> Intel Xeon gigabit ethernet cluster - JAC - NVE ensemble, PME, 23,558 atoms
> #procs nsec/day scaling, %
> 1 0.254 --
> 2 0.432 100
> 4 0.702 81
> I would expect you may still do okay at 8 cpu's, especially since they
> are slower cpu's, but in general I don't consider gigabit ethernet to be
> all that practical beyond 8-12 cpu's for larger pme problems. I think
> that on slower setups without switches and with proper OS setup, the
> performance limitations are more related to simple bandwidth issues than
> anything, but I don't have my numbers to support this right at hand (I
> have done a bunch of calcs of what to expect with large pme problems,
> but it has all been back-of-envelope stuff). The basic ethernet
> protocol is csma/cd (carrier sense multiple access with collision
> detection). What this means is that everyone listens for traffic all
> the time and everybody picks up all the incoming packets, decoding the
> header to determine destination (this could actually be exploited for
> broadcast, but it isn't). If two or more nodes attempt to send at the
> same time, there is a random exponential backoff and retry protocol -
> this really does not take much time as long as we are not talking really
> high node count on an ethernet segment (collision probability is low in
> the first place). IF the OS tcp/ip buffer sizes have been pushed pretty
> high, then there will be buffer space for incoming packets, and stuff
> should rarely get dropped on the floor. Put a cheap switch in the mix,
> though, and all bets are off on propagation delays and the frequency of
> resends required because the switch buffers overflowed. So if you want
> to use gigabit ethernet, and want more than 8 cpu, then you had better
> spend some money. I don't know what infiniband costs, but it does so
> much better that I cannot imagine anyone with the sort of problem we
> have not seeing the wisdom in having it (it all depends, do you need
> hundreds of poorly communicating nodes, or can you get more done with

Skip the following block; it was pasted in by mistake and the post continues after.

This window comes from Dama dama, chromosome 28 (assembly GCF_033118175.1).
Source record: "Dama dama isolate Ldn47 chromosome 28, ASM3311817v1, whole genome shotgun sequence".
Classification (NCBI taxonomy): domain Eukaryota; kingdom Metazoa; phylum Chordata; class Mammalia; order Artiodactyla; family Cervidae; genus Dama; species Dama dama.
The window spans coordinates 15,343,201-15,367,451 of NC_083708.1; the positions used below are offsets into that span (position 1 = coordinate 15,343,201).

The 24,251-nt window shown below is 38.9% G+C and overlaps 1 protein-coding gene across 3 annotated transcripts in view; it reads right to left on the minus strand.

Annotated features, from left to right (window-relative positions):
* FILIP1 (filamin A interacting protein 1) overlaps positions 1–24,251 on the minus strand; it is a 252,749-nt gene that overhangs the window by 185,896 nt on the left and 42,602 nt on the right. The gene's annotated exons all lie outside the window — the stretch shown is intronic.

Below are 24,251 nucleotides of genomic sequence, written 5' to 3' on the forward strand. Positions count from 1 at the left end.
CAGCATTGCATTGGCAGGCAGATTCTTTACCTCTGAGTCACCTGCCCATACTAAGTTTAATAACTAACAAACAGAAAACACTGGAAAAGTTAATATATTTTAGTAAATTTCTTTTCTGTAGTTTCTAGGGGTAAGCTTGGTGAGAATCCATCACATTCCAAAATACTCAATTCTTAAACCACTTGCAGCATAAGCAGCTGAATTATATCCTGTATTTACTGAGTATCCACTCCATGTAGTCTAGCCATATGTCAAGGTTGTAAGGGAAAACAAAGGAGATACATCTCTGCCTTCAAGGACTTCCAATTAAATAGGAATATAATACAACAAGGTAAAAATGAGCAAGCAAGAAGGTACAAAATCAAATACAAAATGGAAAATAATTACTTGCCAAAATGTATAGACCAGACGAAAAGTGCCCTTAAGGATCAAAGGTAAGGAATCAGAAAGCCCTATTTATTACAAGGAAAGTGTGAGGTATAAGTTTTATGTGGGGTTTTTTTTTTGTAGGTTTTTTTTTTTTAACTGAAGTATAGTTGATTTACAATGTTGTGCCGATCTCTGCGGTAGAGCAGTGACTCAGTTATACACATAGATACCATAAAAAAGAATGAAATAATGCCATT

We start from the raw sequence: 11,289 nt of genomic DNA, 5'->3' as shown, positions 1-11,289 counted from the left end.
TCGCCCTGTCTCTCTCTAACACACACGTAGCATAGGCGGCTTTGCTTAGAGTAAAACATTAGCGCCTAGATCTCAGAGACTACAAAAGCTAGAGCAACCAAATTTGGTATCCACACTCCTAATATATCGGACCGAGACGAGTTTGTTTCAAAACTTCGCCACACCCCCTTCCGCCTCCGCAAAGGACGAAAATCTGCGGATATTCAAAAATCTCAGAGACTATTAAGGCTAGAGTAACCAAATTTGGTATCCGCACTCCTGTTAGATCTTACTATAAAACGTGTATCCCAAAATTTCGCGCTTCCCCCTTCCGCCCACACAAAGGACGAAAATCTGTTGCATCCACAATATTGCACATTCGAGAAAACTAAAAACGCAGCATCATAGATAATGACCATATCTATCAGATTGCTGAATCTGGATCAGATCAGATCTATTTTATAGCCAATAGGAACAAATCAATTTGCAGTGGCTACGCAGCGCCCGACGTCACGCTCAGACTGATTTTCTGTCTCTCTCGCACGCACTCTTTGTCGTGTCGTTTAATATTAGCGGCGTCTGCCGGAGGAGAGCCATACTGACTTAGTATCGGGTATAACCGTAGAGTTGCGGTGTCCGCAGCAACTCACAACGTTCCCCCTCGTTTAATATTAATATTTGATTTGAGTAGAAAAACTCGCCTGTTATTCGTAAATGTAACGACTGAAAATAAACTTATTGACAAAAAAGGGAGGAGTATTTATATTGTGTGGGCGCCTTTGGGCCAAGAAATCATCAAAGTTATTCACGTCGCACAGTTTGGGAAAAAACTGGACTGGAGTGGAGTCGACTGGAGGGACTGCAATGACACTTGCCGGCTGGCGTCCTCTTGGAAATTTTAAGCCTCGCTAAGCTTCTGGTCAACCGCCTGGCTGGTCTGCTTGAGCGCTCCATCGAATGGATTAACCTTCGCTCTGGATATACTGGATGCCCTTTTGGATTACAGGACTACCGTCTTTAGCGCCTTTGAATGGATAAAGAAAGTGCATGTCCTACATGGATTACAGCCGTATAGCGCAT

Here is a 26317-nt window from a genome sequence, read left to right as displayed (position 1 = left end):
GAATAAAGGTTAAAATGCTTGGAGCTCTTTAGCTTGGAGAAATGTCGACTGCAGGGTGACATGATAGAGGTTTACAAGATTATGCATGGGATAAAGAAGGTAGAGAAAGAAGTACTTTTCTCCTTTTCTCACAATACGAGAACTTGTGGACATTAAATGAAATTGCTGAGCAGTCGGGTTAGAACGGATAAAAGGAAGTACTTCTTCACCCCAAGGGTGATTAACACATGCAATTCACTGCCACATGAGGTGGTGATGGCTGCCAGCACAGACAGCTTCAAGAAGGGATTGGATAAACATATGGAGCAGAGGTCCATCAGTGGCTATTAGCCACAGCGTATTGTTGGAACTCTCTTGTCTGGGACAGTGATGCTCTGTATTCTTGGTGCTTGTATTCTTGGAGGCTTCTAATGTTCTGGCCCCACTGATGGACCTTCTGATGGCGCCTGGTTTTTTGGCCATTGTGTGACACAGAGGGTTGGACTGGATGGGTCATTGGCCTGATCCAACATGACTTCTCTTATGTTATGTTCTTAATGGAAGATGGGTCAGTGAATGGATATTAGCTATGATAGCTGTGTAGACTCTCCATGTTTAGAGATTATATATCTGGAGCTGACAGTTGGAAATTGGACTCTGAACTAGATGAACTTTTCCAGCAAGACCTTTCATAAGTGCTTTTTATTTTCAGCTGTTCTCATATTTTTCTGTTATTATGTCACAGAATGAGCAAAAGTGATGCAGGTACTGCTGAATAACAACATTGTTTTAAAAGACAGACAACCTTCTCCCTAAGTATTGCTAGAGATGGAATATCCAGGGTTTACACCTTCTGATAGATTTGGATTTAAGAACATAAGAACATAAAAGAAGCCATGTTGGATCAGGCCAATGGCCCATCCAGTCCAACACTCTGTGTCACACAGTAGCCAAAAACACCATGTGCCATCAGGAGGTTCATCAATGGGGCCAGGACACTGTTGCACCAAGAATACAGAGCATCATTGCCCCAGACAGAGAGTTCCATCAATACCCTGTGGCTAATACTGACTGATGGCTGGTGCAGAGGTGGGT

> 128 nodes that can run pme with better than 50% scaling?).
> <==
>> [summary elided]
>> You may have to tweak the software network setting a bit to get
>> the best performance but it should also be pretty good out the box
>> - although I can't guarantee this since I haven't tried it in like
>> 4 years.. The advantage of working at a supercomputer center is
>> that I don't have to worry about cheap interconnects anymore
>> ;-)...
>>> I don't want to step up to really high speed interconnects
>>> because of the cost considerations. Ditto going through a
>>> switch. That is why I am thinking about limiting myself to two
>>> physical boxes.
>> Yes this will save you quite a bit. One thing you might want to
>> consider as well is seeing how much a dual by quad core would cost
>> you - in this way you could get 8 procs in one box and the
>> performance would be better than two 4 proc boxes.
> ==>
> Based on no direct experience whatsoever, I agree (in other words, I
> have not configured such a box myself). But if you look at the 8 cpu
> numbers on the unc machine above, what you basically have is quad core
> dual cpu boxes interconnected via infiniband. SO the performance you
> see here for 8 cpu is what you should get from a standalone 4*2 core
> box. It is not that these quad core dual cpu's are so great; it's that
> gigabit ethernet is so bad. Being momentarily optimistic, I think this
> is one potential gain we will see in the next couple of years - 8 cpu
> configs doing mpi via shared memory - not blazing fast, but faster than
> the ethernet alternative, with less footprint and power drain. SO if a
> lab really has problems that can be handled by 8 cpu, it is a good
> solution I think.
> <==